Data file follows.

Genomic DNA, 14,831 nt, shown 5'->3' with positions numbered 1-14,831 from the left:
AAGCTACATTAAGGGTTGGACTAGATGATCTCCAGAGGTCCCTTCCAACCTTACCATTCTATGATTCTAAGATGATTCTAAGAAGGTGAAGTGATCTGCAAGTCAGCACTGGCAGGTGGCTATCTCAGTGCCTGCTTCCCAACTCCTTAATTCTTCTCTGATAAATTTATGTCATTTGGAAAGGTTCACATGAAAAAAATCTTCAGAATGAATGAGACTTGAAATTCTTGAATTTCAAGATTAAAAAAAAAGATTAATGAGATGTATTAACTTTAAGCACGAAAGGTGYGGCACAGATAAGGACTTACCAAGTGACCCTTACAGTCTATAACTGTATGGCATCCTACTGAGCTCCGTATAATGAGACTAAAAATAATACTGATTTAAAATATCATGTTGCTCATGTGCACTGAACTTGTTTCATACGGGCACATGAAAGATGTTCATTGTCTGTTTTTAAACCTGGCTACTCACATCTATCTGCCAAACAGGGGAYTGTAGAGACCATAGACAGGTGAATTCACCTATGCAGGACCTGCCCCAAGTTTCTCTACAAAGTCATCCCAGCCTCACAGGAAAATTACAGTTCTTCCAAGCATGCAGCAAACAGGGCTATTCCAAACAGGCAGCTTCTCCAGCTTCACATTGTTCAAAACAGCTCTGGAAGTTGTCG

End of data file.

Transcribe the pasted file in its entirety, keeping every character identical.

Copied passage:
Genomic DNA, 14,831 nt, shown 5'->3' with positions numbered 1-14,831 from the left:
AAGCTACATTAAGGGTTGGACTAGATGATCTCCAGAGGTCCCTTCCAACCTTACCATTCTATGATTCTAAGATGATTCTAAGAAGGTGAAGTGATCTGCAAGTCAGCACTGGCAGGTGGCTATCTCAGTGCCTGCTTCCCAACTCCTTAATTCTTCTCTGATAAATTTATGTCATTTGGAAAGGTTCACATGAAAAAAATCTTCAGAATGAATGAGACTTGAAATTCTTGAATTTCAAGATTAAAAAAAAAGATTAATGAGATGTATTAACTTTAAGCACGAAAGGTGYGGCACAGATAAGGACTTACCAAGTGACCCTTACAGTCTATAACTGTATGGCATCCTACTGAGCTCCGTATAATGAGACTAAAAATAATACTGATTTAAAATATCATGTTGCTCATGTGCACTGAACTTGTTTCATACGGGCACATGAAAGATGTTCATTGTCTGTTTTTAAACCTGGCTACTCACATCTATCTGCCAAACAGGGGAYTGTAGAGACCATAGACAGGTGAATTCACCTATGCAGGACCTGCCCCAAGTTTCTCTACAAAGTCATCCCAGCCTCACAGGAAAATTACAGTTCTTCCAAGCATGCAGCAAACAGGGCTATTCCAAACAGGCAGCTTCTCCAGCTTCACATTGTTCAAAACAGCTCTGGAAGTTGTCG